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Premise

The Urban Genome Project is a research endeavor initiated by editor and curator Joseph Grima and artist and architect Pedro Reyes. Its primary intent is to map the code on which cities are written, thereby assembling an index of tools for improving the urban environment, with a specific focus on political processes. Much literature on urbanism addresses the design of the contemporary city, but little of it is devoted to the extensive administrative work necessary for making the implementation of design strategies possible. To collect testimonies on this subject, a mobile unit resembling an expandable toolbox will be mobilised as the venue of a series of live exchanges of knowledge between strategic agents, citizens, politicians and desicion makers. When fully open, the UGP Mobile Unit becomes a fully-functional open-air TV recording studio where interviews can be conducted and recorded in an open-ended process that aims to collect case studies and learn which are the best practices and main challenges that cities face in the XX century. This pool of knowledge will be organized as a cross-referenced index that will constitute the UGP archive.

  1. Supermayors
    The turn of the millennium coincided with a consequential occurrence in the history of the human race: for the first time, the inhabitants of the world’s metropolitan regions outnumbered those living in rural areas. Humankind, in other words, is today an undisputedly urban species. It is becoming increasingly clear that in the XXI century it will be up to the cities and metropolitan areas, rather than nation states, to shape the world’s social, political, cultural, technological and economic agendas. One premise of this project is that hand in hand with the rapid urbanization of recent decades goes an equivalent rise in the prominence and influence of the figure of the mayor. The conventional understanding of the mayor as mid-level bureaucrat and policy-maker, subservient to the national government and incapable of achieving influence on the international political stage, is being transformed – in cities all around the world – by a new breed of politician: the Supermayor.
    Supermayors are, by definition, visionaries: they are dynamic, charismatic, and profoundly aware of the importance of media in shaping the future. They are the offspring of the Supercity – the vast metropolitan regions of the XXI century that are capable of competing economically and, in some instances even politically, with entire countries. They pride themselves in the autonomy of their power, and dare to undertake direct political negotiations with foreign cities or nations. A key component of the UGP archive will be a series of in-depth interviews with current or recent mayors from cities around the world. These individuals will be chosen either for their role in redefining the contemporary understanding of what a mayor is, or for the exceptional nature of the challenges faced by the cities they govern. The objective of the interviews themselves is not just to compile accounts of the past achievements of these individuals, but to tap into their visionary outlook – beyond the political rhetoric – to piece together a glimpse of the city of the future, as seen by those charged with building it.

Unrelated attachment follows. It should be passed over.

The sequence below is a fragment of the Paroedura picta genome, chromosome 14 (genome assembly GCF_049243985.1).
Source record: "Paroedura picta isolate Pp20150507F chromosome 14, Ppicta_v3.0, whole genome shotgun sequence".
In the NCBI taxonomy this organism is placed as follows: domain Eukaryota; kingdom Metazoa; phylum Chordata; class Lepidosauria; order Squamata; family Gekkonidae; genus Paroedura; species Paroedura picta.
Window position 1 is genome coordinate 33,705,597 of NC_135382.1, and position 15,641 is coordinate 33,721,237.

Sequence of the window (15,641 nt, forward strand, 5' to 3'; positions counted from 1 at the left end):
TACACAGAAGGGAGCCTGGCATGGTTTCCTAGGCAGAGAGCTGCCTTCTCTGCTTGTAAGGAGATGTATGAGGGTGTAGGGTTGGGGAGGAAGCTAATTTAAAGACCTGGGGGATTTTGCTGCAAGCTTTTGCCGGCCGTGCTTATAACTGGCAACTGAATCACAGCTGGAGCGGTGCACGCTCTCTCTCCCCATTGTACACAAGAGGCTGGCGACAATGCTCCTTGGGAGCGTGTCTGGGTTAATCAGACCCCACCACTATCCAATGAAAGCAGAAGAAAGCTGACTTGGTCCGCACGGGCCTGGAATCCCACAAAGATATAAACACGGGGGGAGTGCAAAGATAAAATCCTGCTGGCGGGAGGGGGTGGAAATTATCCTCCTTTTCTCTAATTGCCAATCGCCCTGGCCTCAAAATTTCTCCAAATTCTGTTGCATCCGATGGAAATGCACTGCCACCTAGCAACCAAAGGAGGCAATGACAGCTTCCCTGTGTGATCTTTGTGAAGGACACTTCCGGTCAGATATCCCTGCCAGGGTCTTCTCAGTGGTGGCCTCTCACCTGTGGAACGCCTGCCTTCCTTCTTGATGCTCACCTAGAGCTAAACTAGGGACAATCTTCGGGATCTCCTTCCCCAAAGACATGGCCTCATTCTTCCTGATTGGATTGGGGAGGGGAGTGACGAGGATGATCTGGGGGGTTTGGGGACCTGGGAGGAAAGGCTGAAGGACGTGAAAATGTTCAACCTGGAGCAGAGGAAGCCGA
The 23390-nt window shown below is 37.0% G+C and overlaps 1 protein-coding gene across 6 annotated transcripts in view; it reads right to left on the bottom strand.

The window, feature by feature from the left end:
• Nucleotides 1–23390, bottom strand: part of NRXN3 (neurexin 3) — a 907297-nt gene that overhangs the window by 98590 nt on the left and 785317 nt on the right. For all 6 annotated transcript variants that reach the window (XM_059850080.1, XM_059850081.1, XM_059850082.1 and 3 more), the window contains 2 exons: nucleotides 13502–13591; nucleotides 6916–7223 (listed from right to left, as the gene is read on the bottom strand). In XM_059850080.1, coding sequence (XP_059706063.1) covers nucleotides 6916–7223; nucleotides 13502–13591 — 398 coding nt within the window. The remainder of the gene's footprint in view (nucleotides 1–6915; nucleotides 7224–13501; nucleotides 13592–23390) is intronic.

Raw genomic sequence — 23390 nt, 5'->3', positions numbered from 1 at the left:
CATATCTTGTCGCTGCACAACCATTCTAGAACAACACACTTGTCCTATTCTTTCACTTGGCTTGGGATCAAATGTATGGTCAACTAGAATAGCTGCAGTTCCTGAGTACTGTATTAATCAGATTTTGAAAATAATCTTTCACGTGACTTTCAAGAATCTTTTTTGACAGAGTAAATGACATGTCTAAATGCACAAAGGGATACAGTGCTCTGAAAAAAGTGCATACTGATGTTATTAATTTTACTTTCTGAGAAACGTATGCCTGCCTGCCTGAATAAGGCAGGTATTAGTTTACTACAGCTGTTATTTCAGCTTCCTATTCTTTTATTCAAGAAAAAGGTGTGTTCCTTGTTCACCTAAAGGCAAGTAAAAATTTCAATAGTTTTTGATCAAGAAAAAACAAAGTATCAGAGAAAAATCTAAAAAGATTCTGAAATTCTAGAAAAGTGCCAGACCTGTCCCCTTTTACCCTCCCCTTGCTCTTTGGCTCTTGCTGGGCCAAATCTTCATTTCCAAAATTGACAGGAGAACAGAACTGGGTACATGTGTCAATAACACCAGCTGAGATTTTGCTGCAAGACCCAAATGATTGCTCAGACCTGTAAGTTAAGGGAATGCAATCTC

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  2. Policymakers
    A second key component will be a series of dialogues with policymakers responsible for innovation in the urban sphere. These might be mayors, urban planners, administrators, governors, regulators, councillors, members of parliament, congressmen, senators, public officers, etc. These individuals will be asked to contribute an idea, strategy or policy (an answer), preferably derived from direct experience, to the common pool of knowledge being accumulated by the UGP. They will also be asked to submit a problem, query or challenge (a question) that they are facing as policymakers. One of the ultimate goals of the UGP will be to match questions with answers from all around the world, creating a database of strategies sufficiently vast as to serve as a general point of reference for urban policymakers, transcending political and geographical boundaries.
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  3. Strategic Agents
    A third category of individuals who will be invited to act as sources for the UGP are Strategic Agents. This group will include citizens, researchers, artists and architects, activists, writers and critics who are collectively transforming our understanding of urbanism, policy and design practices. Their ideas, strategies, innovations and research will be presented in the mobile venue and included in the UGP database. This category of contributors will include both indipendent practioners and individuals affiliated with institutions.

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Methodology

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